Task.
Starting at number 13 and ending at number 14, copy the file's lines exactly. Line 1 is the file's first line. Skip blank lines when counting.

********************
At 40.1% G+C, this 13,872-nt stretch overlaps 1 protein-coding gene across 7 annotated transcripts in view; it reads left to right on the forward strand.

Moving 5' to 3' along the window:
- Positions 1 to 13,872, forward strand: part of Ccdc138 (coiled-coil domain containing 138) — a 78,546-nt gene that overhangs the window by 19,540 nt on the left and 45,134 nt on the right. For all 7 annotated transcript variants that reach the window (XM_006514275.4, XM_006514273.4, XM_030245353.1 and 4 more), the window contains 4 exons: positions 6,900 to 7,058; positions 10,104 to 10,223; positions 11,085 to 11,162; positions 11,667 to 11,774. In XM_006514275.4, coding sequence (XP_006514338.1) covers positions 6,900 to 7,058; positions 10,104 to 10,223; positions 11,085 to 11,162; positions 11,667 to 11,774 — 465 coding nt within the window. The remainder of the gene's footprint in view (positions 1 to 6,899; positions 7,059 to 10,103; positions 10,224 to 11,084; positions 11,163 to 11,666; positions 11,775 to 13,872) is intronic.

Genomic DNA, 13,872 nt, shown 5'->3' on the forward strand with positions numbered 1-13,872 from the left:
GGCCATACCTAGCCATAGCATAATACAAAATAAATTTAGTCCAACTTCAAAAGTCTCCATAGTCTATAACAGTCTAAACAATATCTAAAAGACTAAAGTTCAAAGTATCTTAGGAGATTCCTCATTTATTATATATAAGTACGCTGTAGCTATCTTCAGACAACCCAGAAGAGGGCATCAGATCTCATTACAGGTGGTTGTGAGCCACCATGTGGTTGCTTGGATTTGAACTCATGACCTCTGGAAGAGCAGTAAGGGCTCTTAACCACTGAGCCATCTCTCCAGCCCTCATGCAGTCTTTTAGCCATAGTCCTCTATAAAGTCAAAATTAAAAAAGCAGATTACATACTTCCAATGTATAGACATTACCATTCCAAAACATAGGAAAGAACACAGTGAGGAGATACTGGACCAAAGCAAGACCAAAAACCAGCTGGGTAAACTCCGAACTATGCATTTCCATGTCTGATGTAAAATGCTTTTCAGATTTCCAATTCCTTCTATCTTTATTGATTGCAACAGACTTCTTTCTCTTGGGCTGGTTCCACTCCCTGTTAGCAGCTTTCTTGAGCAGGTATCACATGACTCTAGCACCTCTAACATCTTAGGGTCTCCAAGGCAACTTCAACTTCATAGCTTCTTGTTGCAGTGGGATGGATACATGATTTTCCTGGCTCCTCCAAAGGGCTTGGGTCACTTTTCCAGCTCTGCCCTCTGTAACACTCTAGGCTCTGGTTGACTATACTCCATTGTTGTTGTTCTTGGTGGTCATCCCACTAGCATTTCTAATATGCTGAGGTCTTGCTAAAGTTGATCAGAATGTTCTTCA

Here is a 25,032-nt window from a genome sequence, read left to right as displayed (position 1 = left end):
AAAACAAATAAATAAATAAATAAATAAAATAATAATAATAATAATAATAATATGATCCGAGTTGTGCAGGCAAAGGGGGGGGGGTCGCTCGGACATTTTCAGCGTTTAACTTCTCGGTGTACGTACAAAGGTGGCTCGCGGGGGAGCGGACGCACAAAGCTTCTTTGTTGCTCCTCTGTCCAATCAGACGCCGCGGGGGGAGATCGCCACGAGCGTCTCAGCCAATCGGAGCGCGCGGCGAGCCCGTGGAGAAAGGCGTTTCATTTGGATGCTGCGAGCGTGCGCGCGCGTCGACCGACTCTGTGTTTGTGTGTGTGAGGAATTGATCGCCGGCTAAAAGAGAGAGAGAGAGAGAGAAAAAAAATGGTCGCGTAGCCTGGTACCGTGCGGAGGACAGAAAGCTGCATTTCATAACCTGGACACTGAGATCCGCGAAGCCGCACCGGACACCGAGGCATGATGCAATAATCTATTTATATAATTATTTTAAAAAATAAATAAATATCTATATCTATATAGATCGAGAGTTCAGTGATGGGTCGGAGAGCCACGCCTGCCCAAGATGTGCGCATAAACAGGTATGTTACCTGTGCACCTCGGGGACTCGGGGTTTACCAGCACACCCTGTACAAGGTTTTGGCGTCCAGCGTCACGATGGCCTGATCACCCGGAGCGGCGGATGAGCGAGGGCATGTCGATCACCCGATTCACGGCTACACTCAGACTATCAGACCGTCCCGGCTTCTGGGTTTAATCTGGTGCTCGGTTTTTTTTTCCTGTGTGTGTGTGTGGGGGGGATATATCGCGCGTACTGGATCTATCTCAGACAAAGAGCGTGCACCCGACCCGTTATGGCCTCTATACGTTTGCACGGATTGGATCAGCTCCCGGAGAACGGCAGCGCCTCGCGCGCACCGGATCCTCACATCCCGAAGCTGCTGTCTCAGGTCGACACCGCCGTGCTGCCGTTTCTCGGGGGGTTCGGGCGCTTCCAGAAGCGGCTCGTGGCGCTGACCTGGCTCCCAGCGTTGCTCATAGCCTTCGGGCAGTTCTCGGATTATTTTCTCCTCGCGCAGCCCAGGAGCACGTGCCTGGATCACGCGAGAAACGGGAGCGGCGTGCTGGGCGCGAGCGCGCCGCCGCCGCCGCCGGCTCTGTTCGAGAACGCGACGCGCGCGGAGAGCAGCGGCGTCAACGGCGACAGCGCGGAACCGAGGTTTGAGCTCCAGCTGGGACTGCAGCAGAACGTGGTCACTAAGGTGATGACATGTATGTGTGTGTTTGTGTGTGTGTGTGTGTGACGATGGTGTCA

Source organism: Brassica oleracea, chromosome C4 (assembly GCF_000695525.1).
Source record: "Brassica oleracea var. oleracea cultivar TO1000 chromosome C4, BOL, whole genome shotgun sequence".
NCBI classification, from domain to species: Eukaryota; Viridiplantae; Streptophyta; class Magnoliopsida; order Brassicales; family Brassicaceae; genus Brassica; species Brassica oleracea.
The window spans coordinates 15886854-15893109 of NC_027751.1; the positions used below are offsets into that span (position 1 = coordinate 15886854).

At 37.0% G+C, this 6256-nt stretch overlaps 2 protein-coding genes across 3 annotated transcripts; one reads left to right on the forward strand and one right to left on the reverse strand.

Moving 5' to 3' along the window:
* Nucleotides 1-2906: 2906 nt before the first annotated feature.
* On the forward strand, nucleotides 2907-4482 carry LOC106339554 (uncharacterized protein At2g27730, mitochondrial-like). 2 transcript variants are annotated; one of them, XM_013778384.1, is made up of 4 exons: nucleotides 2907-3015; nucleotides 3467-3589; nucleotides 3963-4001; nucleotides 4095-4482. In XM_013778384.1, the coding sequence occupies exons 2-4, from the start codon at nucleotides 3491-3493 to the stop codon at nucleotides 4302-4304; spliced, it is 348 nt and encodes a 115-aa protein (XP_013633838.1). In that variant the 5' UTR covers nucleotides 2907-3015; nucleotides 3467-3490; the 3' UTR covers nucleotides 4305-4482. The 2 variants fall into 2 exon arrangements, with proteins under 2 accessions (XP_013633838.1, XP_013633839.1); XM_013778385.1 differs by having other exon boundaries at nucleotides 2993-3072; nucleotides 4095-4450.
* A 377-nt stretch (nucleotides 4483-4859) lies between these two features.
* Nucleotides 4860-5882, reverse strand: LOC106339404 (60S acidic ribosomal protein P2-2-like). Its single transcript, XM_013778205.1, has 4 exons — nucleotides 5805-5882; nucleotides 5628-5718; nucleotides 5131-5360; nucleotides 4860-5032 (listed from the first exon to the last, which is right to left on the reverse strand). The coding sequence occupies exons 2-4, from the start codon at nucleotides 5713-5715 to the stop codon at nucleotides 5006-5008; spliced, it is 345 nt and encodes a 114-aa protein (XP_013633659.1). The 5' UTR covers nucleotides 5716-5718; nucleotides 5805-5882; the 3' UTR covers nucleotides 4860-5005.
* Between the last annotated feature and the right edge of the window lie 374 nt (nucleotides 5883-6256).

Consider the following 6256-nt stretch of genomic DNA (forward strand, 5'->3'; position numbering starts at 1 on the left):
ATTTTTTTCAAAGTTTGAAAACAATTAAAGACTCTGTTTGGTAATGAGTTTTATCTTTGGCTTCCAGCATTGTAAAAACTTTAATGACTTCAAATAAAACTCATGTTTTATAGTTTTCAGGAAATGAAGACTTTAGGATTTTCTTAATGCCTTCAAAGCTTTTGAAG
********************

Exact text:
Moving 5' to 3' along the window:
* Nucleotides 1-2906: 2906 nt before the first annotated feature.